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2010考研英语试题阅读文章来源出处

来源::网络整理 | 作者:管理员 | 本文已影响

  2010年的第二篇文章选自于08年2月26号的《经济周刊》。这篇文章有关法律学,谈到了支付方式的专利权,专利权受到威胁以及专利权申请的法律重重障碍。

  原文如下:

  A Pending Threat to Patents

  A case before an appeals court could make it harder to win legal protection for business methods by Michael Orey

  Over the past decade, thousands of patents have been granted for what are called business methods. Amazon.com (AMZN) received one for its "one-click" online payment system. Merrill Lynch (MER) got legal protection for an asset allocation strategy. One inventor patented a technique for lifting a box。

  Now the nation's top patent court appears poised to scale back on business-method patents, which have been controversial ever since they were first authorized 10 years ago. In a move that has intellectual-property lawyers abuzz, the U.S. Court of Appeals for the Federal Circuit on Feb. 15 said it would use a case pending before it to conduct a broad review of business-method patents. In re Bilski, as the case is known, is "a very big deal," says Dennis D. Crouch, a patent professor at the University of Missouri School of Law. It "has the potential to eliminate an entire class of patents."

  EXPLOSION IN FILINGS

  Curbs on business-method claims would be a dramatic about-face, because it was the Federal Circuit itself that ushered in such patents with its 1998 decision in the so-called State Street Bank (STT) case, approving a patent on a way of pooling mutual-fund assets. That ruling produced an explosion in business-method patent filings, initially by nascent Internet companies trying to stake out exclusive rights to specific types of online transactions. Later, more established companies raced to add such patents to their portfolios, if only as a defensive move against rivals that might beat them to the punch. In 2005, IBM (IBM) noted in a court filing that it had been issued more than 300 business-method patents, despite the fact that it questioned the legal basis for granting them. Similarly, some Wall Street investment firms armed themselves with patents for financial products, even as they took positions in court cases opposing the practice。

  The Bilski case involves a claimed patent on a method for hedging risk in the energy market. The Federal Circuit issued an unusual order stating that the case would be heard by all 12 of the court's judges, rather than a typical panel of three, and that one issue it wants to evaluate is whether it should "reconsider" its State Street Bank ruling。

  The Federal Circuit's action comes in the wake of a series of recent decisions by the Supreme Court that has narrowed the scope of protections for patent holders. Last April, for example, the justices signaled that too many patents were being upheld for "inventions" that are obvious. The judges on the Federal Circuit are "reacting to the anti-patent trend at the Supreme Court," says Harold C. Wegner, a patent attorney and professor at George Washington University Law School。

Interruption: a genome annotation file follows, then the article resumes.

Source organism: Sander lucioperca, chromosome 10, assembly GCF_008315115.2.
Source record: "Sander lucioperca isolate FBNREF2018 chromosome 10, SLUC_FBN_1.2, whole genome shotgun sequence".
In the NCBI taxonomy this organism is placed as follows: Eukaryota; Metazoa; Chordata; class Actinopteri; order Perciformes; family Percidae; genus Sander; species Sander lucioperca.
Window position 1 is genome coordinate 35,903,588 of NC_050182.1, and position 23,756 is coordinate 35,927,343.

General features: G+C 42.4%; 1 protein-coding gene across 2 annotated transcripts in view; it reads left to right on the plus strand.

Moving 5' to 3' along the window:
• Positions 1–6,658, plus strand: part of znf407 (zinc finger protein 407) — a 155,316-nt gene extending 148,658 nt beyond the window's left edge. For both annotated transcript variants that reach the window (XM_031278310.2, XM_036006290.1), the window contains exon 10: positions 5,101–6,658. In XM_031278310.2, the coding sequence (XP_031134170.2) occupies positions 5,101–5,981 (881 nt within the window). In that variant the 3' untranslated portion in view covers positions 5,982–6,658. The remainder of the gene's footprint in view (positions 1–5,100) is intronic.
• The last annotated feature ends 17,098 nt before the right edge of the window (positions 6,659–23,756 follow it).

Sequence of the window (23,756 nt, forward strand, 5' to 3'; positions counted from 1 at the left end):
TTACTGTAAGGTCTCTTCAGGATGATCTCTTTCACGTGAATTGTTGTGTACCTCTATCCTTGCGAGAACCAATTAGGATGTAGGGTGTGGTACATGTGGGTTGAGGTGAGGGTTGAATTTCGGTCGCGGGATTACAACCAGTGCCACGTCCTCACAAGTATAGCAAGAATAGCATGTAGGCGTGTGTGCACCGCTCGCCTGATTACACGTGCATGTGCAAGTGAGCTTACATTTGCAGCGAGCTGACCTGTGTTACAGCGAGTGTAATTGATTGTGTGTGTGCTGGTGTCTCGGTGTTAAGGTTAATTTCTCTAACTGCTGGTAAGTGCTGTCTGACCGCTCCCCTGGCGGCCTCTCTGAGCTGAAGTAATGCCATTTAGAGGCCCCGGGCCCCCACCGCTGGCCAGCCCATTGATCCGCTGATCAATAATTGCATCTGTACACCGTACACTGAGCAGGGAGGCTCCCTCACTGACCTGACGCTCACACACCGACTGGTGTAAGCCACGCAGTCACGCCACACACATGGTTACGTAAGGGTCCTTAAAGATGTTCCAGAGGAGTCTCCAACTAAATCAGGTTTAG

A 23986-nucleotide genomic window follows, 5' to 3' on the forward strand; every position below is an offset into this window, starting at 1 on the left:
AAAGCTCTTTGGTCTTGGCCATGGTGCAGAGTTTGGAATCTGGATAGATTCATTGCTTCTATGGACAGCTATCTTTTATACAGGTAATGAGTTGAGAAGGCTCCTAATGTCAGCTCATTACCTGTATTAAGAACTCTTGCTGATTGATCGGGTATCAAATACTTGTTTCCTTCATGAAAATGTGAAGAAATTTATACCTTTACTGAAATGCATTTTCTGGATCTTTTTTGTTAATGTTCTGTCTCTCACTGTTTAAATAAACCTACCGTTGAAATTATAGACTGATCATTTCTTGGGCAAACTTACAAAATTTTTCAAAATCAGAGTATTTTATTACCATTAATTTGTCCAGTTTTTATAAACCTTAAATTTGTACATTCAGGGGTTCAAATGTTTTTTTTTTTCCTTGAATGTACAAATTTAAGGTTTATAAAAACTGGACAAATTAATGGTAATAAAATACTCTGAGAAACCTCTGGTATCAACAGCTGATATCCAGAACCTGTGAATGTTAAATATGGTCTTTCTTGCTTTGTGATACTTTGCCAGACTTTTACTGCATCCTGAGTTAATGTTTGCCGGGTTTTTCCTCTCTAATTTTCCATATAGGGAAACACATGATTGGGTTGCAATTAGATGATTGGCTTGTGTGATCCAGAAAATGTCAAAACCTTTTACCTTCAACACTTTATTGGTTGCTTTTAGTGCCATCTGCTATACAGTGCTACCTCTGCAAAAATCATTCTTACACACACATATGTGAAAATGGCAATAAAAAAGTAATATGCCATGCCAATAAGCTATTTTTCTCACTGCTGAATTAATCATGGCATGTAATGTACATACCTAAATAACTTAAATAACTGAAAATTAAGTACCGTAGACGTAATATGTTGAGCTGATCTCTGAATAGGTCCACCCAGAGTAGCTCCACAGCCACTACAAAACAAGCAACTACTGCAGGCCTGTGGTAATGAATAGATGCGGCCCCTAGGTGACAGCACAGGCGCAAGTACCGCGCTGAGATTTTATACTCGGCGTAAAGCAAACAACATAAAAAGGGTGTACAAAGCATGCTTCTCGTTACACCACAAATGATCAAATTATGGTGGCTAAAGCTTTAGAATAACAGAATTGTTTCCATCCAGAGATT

第三篇文章是传播学的文章,这篇文章节选于07年2月份的《哈佛经济评价》(Harvard Business Review),讲述了究竟是什么样的人影响了社会潮流的研究,主要提供了两种观点,一种是影响力主宰潮流,另外是大众主宰潮流,文章的结构形式和我们以前考过的结构类型非常相似。

  原文如下:

  The Accidental Influentials

  In his best-selling book The Tipping Point, Malcolm Gladwell argues that “social epidemics” are driven in large part by the actions of a tiny minority of special individuals, often called influentials, who are unusually informed, persuasive, or well connected. The idea is intuitively compelling – we think we see it happening all the time – but it doesn’t explain how ideas actually spread。

  The supposed importance of influentials derives from a plausible-sounding but largely untested theory called the “two-step flow of communication”: Information flows from the media to the influentials and from them to everyone else.Marketers have embraced the twostep flow because it suggests that if they can just find and influence the influentials, those select people will do most of the work for them. The theory also seems to explain the sudden and unexpected popularity of certain looks, brands, or neighborhoods. In many such cases, a cursory search for causes finds that some small group of people was wearing, promoting, or developing whatever it is before anyone else paid attention. Anecdotal evidence of this kind fits nicely with the idea that only certain special people can drive trends。

  In recent work, however, my colleague Peter Dodds and I have found that influentials have far less impact on social epidemics than is generally supposed. In fact, they don’t seem to be required at all。

  Our argument stems from a simple observation about social influence: With the exception of celebrities like Oprah Winfrey – whose outsize presence is primarily a function of media, not interpersonal, influence – even the most influential members of a population simply don’t interact with that many others. Yet it is precisely these noncelebrity influentials who, according to the two-step-flow theory, are supposed to drive social epidemics, by influencing their friends and colleagues directly. For a social epidemic to occur, however, each person so affected must then influence his or her own acquaintances, who must in turn influence theirs, and so on; and just how many others pay attention to each of these people has little to do with the initial influential. If people in the network just two degrees removed from the initial influential prove resistant, for example, the cascade of change won’t propagate very far or affect many people。


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